As foreign tech heavyweights increasingly expand into Canada, this country’s emerging tech giants are pushing ahead with rapid hiring plans of their own.
On Monday, Ceridian HCM Holding Inc. – which is based in Minneapolis but managed from Toronto by chief executive David Ossip – said it plans to add more than 2,000 employees in Canada in the next five years, including 500 intern jobs.
The human resources software company’s Canadian head count has increased dramatically since Ceridian bought Mr. Ossip’s Toronto-based cloud software payroll processing startup Dayforce Corp. in 2012 and made him CEO. Most of Ceridian’s senior leadership works in Toronto, and it employs about 2,000 people in several Canadian cities, accounting for more than half its North American work force.
“Ceridian has been an amazing growth story built out of Canada,” Mr. Ossip said in an interview. “This announcement is really to make sure people are aware we’re expanding rapidly” across the country.
Ceridian’s announcement follows a number of Canadian hiring announcements in recent weeks from both foreign and domestic tech companies. Giant U.S. credit-card company Mastercard Inc. said it would hire 270 people over the next decade in Vancouver, while Alphabet Inc.’s Google unit said it would triple its Canadian work force to 5,000 people in the next three years in Toronto, Montreal and the Kitchener-Waterloo region.
Ottawa’s Shopify Inc. is opening an Vancouver office this year that will grow to 1,000 people in a few years – while rival Amazon.com, Inc. plans to hire up to 10,000 people in the city – and Winnipeg’s Bold Commerce, a leading app developer for Shopify’s retail customers, said recently it plans to double its 350-person work force within three years.
Several other Canadian tech companies are in the midst of rampant expansion including:
- Quebec City-based corporate search engine provider Coveo Solutions Inc., which plans to hire more than 230 people in Canada this year and about 300 in 2021;
- Mississauga health-care software provider PointClickCare Technologies Inc., which plans to hire 250 people in 2020 in Canada after adding the same number last year;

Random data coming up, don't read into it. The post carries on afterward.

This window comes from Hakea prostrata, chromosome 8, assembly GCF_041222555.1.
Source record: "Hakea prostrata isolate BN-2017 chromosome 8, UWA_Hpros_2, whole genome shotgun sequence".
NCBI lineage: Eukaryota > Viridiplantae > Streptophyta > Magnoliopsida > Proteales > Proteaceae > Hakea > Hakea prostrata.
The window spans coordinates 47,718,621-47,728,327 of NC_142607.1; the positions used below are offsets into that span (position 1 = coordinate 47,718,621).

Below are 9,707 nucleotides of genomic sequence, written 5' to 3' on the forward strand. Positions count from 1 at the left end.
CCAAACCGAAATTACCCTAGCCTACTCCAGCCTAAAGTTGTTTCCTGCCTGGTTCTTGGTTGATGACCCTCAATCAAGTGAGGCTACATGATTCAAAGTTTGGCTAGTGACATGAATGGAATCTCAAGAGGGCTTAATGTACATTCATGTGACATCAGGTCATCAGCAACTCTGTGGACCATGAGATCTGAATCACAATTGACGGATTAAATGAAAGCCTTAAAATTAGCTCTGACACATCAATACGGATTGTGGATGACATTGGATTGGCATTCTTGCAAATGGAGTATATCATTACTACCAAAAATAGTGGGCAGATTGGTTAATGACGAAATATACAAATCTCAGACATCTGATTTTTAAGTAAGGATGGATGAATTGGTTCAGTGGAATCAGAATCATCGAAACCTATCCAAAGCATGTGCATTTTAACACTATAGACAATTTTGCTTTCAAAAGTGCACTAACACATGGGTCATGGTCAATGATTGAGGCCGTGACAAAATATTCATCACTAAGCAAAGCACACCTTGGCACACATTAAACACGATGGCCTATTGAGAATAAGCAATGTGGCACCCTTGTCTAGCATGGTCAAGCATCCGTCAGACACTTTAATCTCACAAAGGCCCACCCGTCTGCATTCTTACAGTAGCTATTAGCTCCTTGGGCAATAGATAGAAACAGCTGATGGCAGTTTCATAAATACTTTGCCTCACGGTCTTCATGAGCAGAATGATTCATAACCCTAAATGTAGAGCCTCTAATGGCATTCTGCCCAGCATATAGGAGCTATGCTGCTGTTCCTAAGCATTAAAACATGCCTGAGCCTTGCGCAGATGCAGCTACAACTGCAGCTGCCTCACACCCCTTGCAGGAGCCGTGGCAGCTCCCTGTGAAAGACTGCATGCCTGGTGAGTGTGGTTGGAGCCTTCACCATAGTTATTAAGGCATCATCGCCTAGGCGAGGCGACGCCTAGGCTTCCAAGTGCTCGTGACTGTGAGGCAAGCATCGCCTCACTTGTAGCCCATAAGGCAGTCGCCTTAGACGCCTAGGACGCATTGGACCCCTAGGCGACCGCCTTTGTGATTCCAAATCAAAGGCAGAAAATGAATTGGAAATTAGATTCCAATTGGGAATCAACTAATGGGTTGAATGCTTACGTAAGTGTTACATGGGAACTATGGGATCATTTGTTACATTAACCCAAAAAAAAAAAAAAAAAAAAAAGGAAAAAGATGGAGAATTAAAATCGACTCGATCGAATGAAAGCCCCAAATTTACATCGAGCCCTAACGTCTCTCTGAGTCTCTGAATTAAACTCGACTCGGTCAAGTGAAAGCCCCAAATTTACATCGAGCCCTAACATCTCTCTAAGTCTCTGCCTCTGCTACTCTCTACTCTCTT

- Saskatoon’s Vendasta Technologies Inc., which is looking to more than double in size in three years to 650 people by 2022 from 285 last July;
- Edmonton’s Octopusapp, Inc. (which operates as Jobber), a software provider to home service businesses, which plans to add 150 people over the next year;
- Toronto digital textbook provider Tophatmonocle Corp., which also will add 150 people over the next year;
- Verafin from St. John’s also plans to hire 150 more people this year;
- Vancouver’s Stemcell Technologies Inc., a provider of equipment to the biotechnology research industry, also plans to hire roughly 200 people in Canada this year.
The Trudeau government has actively courted global multinationals, addressing long-standing concerns Canada is a laggard in attracting foreign direct investment. Ottawa in particular has targeted foreign tech giants, including helping an unsuccessful bid to bring Amazon’s second headquarters to Toronto. The federal government offered Mastercard $49-million in incentives to secure its new Vancouver operation.
But critics have voiced concerns that efforts to entice foreign investment undermine the flourishing domestic tech sector, drawing attention and resources – including skilled talent – from homegrown innovators that they argue contribute more to economic growth than branch plants.
Canadian tech leaders counter that while foreign companies build branch plants here, domestic innovators add top-level jobs and their senior staff at home, creating wealth and corporate tax revenues that stays in Canada. “What differentiates us is the fact that our leadership is Canadian,” Mr. Ossip said. “These are strategic jobs. You can actually go to the top of the organization [while working in Canada] which is quite different than other companies we’re seeing.”
Coveo CEO Louis Tetu, meanwhile, said federal efforts to attract foreign companies is a “triple impoverishment” strategy, as they reap the benefits of work done here in their home countries, create wage inflation and exacerbate talent shortages in Canadian markets, while taking taxpayer money offered by governments here. ‘’I’m not suggesting we close our borders,” Mr. Tetu said. “The point is we’re favouring these companies and forget to calculate the economic benefit.”